Remember that I got away from any form of back-button or rear focusing many years ago after finally realizing that it is always easier to do one thing (press the shutter button), than it is to do two things (press a back button and then press the shutter button).

The default method of switching AF Methods with the R5/R6 bodies is cumbersome at best. It involves first pressing the grid button (my name) on the upper right back of the camera and then pressing the hard-to-access M-Fn button to toggle through the AF Methods. This method is so bad that it will not be mentioned again in this guide.

The guide is free to all who have ordered an R5 or an R6 using my B&H affiliate link or from Steve Elkins/Bedfords using the BIRDSASART coupon code at checkout. Please send your receipt to me via e-mail. It will take me a few days to a week to verify the B&H purchases. Bedfords folks should expect their free e-Guides fairly quickly.

To purchase your copy of the e-Guide, please click here or send a PayPal for $25.00 to birdsasart@verizon.net and be sure to include the words R5/R6 AF Guide in your PayPal e-mail.

Everyone who gets the guide will receive a free update no later than the first week in February.

Canon EOS R5 Camera User’s e-Guide

As regular readers know, I am working on a complete Canon R5 Camera User’s e-Guide. This will require a lot of research, a lot of time, and a lot of effort. I am hoping to have it complete by late February. As always, folks who use the BAA affiliate links to purchase their Canon gear will receive a substantial discount.

Understand that the info in the BAA Canon R5/R6 Autofocus e-Guide is so important that I opted to publish the AF guide right off the bat to help folks get started with their new camera bodies. I may soon offer a pre-publication version of the User’s e-Guide … With a small discount, of course.

New and Better Bedfords Discount Policy!

You can now save 3% on all of your Bedfords photo gear purchases by entering the BIRDSASART coupon code at checkout. Your discount will be applied to your pre-tax total. In addition, by using the code you will get 2nd day air shipping via Fed Ex.

Grab a Nikon AF-S Teleconverter TC-14E III and save $14.99. Purchase a Canon EOS R5 and your discount will be $116.97. Purchase a Sony FE 600mm f/4 GM OSS lens and save a remarkable $389.94! Your Bedford’s purchase no longer needs to be greater than $1,000.00 for you to receive a discount. The more you spend, the more you save.

Money Saving Reminder

Many have learned that if you need a hot photo item that is out of stock at B&H and would enjoy free overnight shipping, your best bet is to click here, place an order with Bedfords, and enter the coupon code BIRDSASART at checkout. If an item is out of stock, contact Steve Elkins via e-mail or on his cell phone at (479) 381-2592 (Central time). Be sure to mention the BIRDSASART coupon code and use it for your online order to save 3% and enjoy free 2nd-day air shipping. Steve has been great at getting folks the hot items that are out of stock at B&H and everywhere else. The wait lists at the big stores can be a year or longer for the hard to get items. Steve will surely get you your gear long before that. For the past year, he has been helping BAA Blog folks get their hands on items like the SONY a9 ii, the SONY 200-600 G OSS lens, the Canon EOS R5, the Canon RF 100-500mm lens, and the Nikon 500mm PF. Steve is personable, helpful, and eager to please.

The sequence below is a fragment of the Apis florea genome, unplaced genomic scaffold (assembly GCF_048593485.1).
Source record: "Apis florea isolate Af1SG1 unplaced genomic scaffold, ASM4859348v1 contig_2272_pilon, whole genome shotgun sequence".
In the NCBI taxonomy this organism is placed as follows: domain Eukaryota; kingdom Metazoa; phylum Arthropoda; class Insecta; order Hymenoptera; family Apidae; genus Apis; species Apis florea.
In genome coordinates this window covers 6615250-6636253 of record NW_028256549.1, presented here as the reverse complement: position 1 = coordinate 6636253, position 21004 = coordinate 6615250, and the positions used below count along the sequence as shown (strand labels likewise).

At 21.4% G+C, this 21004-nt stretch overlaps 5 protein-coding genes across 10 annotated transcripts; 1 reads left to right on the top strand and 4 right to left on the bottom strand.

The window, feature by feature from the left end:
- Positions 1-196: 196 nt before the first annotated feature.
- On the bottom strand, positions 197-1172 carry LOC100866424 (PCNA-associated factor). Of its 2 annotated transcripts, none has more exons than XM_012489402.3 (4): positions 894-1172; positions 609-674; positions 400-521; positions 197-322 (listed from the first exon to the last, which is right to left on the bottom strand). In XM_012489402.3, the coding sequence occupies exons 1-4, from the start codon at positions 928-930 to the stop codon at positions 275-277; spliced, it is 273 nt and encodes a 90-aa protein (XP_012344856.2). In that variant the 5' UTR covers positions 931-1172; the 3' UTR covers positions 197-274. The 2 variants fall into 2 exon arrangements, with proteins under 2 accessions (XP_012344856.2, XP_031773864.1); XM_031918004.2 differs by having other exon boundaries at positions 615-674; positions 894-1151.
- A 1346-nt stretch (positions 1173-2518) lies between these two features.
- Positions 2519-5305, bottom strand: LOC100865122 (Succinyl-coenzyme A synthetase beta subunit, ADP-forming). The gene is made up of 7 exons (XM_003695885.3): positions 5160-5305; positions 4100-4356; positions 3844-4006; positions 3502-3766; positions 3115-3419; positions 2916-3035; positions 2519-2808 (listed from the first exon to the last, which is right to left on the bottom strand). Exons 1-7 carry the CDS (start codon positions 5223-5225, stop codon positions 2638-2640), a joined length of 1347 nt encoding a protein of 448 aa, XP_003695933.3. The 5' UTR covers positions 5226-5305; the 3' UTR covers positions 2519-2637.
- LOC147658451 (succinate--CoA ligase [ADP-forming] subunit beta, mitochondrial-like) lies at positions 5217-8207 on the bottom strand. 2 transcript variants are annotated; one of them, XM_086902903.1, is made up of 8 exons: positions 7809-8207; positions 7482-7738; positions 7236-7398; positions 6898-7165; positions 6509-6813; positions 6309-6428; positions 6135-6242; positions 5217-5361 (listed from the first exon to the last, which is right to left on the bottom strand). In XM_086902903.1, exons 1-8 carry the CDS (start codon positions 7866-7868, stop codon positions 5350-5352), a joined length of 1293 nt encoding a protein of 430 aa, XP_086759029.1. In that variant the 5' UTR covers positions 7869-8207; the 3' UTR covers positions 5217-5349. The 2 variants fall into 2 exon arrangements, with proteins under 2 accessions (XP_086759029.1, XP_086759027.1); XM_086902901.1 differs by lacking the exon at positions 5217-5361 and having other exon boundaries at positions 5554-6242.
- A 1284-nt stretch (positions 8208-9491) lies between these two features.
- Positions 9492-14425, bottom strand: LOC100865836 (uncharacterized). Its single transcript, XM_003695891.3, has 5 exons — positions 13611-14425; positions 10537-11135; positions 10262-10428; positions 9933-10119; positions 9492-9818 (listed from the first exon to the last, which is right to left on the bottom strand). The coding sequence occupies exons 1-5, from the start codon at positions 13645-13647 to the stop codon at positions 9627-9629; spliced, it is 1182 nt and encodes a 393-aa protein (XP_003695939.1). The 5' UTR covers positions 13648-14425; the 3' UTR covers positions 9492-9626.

Gear Questions and Advice

Too many folks attending BAA IPTs (remember those?) and dozens of photographers whom I see in the field and on BPN, are–out of ignorance–using the wrong gear especially when it comes to tripods and more especially, tripod heads… Please know that I am always glad to answer your gear questions via e-mail. Those questions might deal with systems, camera bodies, accessories, and/or lens choices and decisions.

This in-camera HDR image was created on 6 February 2021 down by the lake at ILE. Walking around near the foot of the pier, I used the handheld Canon RF 100-500mm f/4.5-7.1L IS USM lens (at 500mm) and the highly touted 45MP Canon EOS R5 Mirrorless Digital camera body. ISO 3200. Exposure determined via experimentation. Exposure compensation: +3 stops. HDR auto-bracketed around 1/2500 sec. at f/7.1 (wide open) Shutter Priority (Tv) mode. AWB at 8:10am on a completely grey morning.

Image #1: Funky, outlined, in-camera HDR Turkey Vulture in flight

Messing Around with In-camera HDRs

I published two R5 HDR flight shots in the blog post here. To say that the response to those images was under-whelming would be an understatement. The question for today is, does anyone besides me think that this one is neat? If you care to chime in either way, please leave a comment.

For me, the trick here was to get a bird flying toward me rather than away from me.

R5 In-camera HDRs

In-camera HDRs are typically employed when creating grungy images of vintage cars or old barns; can you say Palouse? IAC, I first experimented with HDR flight photography with my Canon EOS 5D Mark iv bodies. Why? Because I could. Setting up an R5 for both In-camera HDRs and Multiple Exposures is tricky, as is winding up with anywhere near a decent exposure. As you might imagine, all of the above is covered in detail in the BAA Canon EOS R5 Camera User’s e-Guide (in progress). Also included in the guide will be everything you need to know about your R5.


In all blog posts and Bulletins, feel free to e-mail or to leave a comment regarding any typos or errors.

26 comments to Ever Hear of Richard I. Bong? The Out-lined Vulture; does anyone besides me think that this one is neat?

  • Hi Artie

    I don’t feel I am telling you what do It’s just my opinion after all that is what your blog is all about.

    Best and love

  • Hi Artie
    You do have a valid point, all Artist need to evolve and go though change to improve so do Photographers.

    Best and love


    • avatar Arthur Morris/BIRDS AS ART

      Ken, Please understand that I am fine if you do not like the image. But telling the other guy or gal what he should or should not do is not cool 🙂

      with love, a

  • Hi Artie
    You are the top Bird Photographer in the US you don’t need Images like that just be your self

    Best an love


  • avatar Paul Burdett